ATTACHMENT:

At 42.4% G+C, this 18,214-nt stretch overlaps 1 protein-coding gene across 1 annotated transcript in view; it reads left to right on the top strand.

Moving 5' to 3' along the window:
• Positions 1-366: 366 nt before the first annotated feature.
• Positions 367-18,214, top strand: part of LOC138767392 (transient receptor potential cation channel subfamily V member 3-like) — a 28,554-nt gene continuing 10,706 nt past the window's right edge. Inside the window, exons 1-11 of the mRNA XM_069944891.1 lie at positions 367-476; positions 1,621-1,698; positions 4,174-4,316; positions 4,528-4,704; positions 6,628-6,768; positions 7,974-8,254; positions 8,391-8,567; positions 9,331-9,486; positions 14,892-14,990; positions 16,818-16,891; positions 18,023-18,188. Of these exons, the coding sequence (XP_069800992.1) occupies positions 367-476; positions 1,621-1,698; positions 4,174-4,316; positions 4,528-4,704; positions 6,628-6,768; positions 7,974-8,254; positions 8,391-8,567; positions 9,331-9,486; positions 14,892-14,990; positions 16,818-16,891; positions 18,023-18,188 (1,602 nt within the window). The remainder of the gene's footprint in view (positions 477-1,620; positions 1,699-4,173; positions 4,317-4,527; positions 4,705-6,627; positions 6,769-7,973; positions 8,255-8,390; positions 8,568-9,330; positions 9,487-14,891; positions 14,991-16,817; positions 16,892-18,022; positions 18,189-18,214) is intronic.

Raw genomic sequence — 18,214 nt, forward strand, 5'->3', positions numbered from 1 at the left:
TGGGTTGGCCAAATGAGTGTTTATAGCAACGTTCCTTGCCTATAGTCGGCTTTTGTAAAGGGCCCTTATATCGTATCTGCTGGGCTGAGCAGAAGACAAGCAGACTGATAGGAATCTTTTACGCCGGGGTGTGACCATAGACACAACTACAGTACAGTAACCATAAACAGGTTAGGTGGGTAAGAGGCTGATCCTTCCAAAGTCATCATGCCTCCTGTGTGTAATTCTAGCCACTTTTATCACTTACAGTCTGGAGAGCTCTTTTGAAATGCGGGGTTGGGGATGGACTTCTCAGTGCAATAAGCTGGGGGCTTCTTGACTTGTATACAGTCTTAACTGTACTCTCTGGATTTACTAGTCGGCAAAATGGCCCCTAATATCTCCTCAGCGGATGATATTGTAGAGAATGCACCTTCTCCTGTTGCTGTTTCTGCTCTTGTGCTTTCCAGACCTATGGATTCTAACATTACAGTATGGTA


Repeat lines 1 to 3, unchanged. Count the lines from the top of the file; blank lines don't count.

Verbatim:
At 42.4% G+C, this 18,214-nt stretch overlaps 1 protein-coding gene across 1 annotated transcript in view; it reads left to right on the top strand.

Moving 5' to 3' along the window:
• Positions 1-366: 366 nt before the first annotated feature.